By Sloane Quealy-Miner
The Daily Republic this morning wrote “OUR VIEW: Another pit bull attack, and another day without an ordinance. We suppose it would sound sadistic if we said it’s unfortunate that a Mitchell police officer’s aim was off when shooting at a charging pit bull earlier this month.” They then go on to say “we are thoroughly weary of hearing of dangerous dogs within the city’s borders and wish dangerous breeds—especially pit bulls —would simply be outlawed in Mitchell.”
Clearly many people at The Daily Republic in Mitchell, South Dakota do not realize that aggression is a dog issue, not a breed issue and any dog can be trained to behave aggressively. The problem of dangerous dogs is not remedied by the quick fix of breed-discriminatory laws. All dogs can bite.
“Rather than breed-discriminatory restrictions, animal control laws should be enforced and if need be enhanced. For example Mitchell, SD should restricting tethering. 25% of all fatal dog attacks involve tethered dogs. And prevent reckless owners from owning dogs. Minnesota prohibits repeat reckless owners of dogs deemed dangerous from owning dogs in their state. Illinois prevents convicted felons from owning unsterilized dogs.
Any dog that is found to be “dangerous” should be required to be:
1. Spayed or Neutered. Studies have shown that more than 70% of bite cases come from animals that are not neutered. If a dog is found to be “dangerous,” it should be mandated that it be spayed or neutered.
2. Micro chipped. If a dog is found to be “dangerous,” it should be required to be micro chipped so there is a permanent identification of the dog. Dogs of some breeds are easy to confuse, especially if the owner has multiple dogs of the same breed.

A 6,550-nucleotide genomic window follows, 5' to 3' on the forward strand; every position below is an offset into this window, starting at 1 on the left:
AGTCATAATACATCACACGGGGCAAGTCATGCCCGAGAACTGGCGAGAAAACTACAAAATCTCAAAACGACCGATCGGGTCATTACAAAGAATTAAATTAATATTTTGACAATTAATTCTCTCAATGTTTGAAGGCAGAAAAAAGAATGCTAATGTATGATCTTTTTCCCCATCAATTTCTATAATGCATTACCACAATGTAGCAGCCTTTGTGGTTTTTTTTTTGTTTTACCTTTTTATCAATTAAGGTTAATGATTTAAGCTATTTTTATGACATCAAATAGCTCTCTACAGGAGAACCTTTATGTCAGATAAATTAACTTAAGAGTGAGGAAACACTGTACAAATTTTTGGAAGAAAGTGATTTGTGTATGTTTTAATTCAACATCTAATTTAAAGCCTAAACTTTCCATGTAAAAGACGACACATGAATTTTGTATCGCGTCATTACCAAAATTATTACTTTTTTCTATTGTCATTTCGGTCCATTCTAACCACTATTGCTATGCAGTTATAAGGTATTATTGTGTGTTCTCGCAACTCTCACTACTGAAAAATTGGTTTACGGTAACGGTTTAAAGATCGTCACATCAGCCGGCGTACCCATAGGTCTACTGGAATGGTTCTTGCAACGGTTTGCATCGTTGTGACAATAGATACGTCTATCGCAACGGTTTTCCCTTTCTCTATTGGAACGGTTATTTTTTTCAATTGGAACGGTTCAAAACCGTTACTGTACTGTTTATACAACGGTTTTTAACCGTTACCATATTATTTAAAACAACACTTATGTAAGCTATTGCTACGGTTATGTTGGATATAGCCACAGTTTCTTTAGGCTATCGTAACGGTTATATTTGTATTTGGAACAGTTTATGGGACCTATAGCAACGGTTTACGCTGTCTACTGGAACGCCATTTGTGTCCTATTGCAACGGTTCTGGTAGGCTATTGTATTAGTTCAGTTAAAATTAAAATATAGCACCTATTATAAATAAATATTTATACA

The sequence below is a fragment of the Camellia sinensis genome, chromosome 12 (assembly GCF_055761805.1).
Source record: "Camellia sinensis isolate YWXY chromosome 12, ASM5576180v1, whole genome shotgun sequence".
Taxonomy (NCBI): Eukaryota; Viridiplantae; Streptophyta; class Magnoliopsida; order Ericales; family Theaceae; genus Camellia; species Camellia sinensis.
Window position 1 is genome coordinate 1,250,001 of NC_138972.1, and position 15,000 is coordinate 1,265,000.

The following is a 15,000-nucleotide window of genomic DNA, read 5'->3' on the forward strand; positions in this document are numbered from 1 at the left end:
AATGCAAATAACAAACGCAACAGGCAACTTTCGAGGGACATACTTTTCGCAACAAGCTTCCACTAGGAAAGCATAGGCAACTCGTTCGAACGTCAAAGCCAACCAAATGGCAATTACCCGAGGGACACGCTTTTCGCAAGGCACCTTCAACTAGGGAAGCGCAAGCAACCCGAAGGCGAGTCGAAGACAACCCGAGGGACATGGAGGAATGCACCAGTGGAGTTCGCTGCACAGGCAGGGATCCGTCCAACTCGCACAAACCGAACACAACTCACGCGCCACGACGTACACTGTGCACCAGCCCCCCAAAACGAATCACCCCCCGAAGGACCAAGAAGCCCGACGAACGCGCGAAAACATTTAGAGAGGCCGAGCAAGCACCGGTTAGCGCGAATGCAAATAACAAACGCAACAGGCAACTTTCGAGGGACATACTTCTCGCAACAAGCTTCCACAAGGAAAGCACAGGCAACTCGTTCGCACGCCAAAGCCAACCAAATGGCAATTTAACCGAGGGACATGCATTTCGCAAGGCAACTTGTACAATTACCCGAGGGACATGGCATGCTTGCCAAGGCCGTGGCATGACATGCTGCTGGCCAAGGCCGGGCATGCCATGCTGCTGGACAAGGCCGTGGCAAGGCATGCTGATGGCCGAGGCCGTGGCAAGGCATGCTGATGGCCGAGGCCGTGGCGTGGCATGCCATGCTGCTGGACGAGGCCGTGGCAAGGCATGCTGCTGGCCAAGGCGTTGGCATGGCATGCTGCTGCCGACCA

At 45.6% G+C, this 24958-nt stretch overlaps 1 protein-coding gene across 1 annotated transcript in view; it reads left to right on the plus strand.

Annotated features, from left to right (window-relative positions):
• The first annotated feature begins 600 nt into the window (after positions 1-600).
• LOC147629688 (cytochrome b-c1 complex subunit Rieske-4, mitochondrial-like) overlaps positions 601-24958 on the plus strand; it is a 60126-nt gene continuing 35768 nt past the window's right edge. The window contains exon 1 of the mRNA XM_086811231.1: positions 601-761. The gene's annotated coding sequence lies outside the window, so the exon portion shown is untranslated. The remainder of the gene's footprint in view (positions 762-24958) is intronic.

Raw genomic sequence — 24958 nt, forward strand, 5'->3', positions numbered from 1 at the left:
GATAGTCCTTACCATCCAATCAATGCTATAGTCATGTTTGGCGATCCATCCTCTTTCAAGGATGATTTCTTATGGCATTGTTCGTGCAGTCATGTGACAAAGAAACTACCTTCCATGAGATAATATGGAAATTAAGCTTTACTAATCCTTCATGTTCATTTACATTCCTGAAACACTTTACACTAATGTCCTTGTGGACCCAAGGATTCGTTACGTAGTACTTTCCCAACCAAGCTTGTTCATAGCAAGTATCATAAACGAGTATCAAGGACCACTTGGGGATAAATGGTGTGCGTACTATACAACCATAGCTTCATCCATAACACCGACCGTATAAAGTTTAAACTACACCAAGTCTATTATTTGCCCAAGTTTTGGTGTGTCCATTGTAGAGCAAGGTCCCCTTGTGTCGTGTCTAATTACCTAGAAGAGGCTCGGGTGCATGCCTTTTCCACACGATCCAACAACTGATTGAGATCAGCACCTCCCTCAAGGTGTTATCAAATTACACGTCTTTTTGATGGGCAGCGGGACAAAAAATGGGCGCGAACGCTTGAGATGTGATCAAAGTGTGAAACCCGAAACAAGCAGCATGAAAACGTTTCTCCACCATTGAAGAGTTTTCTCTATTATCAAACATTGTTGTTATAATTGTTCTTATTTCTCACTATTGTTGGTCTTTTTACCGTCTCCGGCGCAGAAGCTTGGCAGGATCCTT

3. Muzzled. All “dangerous dogs” should be required to be muzzled when in a public place, and walked by a person at least 18 years of age.
Breed-specific legislation is an ineffective solution to animal control problems because it fails to address the heart of the issue—irresponsible ownership.
The article also talks about the banning of pit bulls in Denver, Colorado but it conveniently forgets to mention that while Denver, Colorado banned pit bulls in 1989, in the years following the ban, the city continues to suffer a higher rate of hospitalization for severe dog bite injury than the breed neutral jurisdictions in the state. The Denver incidents ALL involved dogs identified as other than pit bulls.
Call to Action: Contact the individuals below IMMEDIATELY and tell them you do NOT support any breed ban or any piece of breed specific legislation! Urge them to adopt “dangerous dog” laws that rightly target irresponsible owners and not an entire breed of dog. See our Talking Points on BSL and educate these people on why BSL does not work.
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The Daily Republic
120 South Lawler
Mitchell, SD. 57301
Company Phone: (605) 996-5514 Fax: (605) 996-5020
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